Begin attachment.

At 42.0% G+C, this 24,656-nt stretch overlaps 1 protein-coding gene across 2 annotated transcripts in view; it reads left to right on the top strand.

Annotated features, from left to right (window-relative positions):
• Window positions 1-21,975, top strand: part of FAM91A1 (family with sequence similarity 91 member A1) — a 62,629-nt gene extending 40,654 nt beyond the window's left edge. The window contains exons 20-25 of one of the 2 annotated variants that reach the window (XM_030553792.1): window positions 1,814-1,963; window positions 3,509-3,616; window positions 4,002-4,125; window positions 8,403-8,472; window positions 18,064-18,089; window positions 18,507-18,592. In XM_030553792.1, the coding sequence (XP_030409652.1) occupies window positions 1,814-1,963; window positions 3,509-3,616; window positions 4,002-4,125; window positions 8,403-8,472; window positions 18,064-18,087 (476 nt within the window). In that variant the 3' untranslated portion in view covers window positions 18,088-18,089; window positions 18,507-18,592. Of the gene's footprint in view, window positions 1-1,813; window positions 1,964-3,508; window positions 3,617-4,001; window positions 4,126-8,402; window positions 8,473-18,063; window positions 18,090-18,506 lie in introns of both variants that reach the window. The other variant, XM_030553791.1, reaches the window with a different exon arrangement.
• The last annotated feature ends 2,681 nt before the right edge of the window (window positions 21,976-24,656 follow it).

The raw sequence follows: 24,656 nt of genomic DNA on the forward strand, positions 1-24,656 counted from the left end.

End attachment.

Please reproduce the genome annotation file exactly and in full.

At 42.0% G+C, this 24,656-nt stretch overlaps 1 protein-coding gene across 2 annotated transcripts in view; it reads left to right on the top strand.

Annotated features, from left to right (window-relative positions):
• Window positions 1-21,975, top strand: part of FAM91A1 (family with sequence similarity 91 member A1) — a 62,629-nt gene extending 40,654 nt beyond the window's left edge. The window contains exons 20-25 of one of the 2 annotated variants that reach the window (XM_030553792.1): window positions 1,814-1,963; window positions 3,509-3,616; window positions 4,002-4,125; window positions 8,403-8,472; window positions 18,064-18,089; window positions 18,507-18,592. In XM_030553792.1, the coding sequence (XP_030409652.1) occupies window positions 1,814-1,963; window positions 3,509-3,616; window positions 4,002-4,125; window positions 8,403-8,472; window positions 18,064-18,087 (476 nt within the window). In that variant the 3' untranslated portion in view covers window positions 18,088-18,089; window positions 18,507-18,592. Of the gene's footprint in view, window positions 1-1,813; window positions 1,964-3,508; window positions 3,617-4,001; window positions 4,126-8,402; window positions 8,473-18,063; window positions 18,090-18,506 lie in introns of both variants that reach the window. The other variant, XM_030553791.1, reaches the window with a different exon arrangement.
• The last annotated feature ends 2,681 nt before the right edge of the window (window positions 21,976-24,656 follow it).

The raw sequence follows: 24,656 nt of genomic DNA on the forward strand, positions 1-24,656 counted from the left end.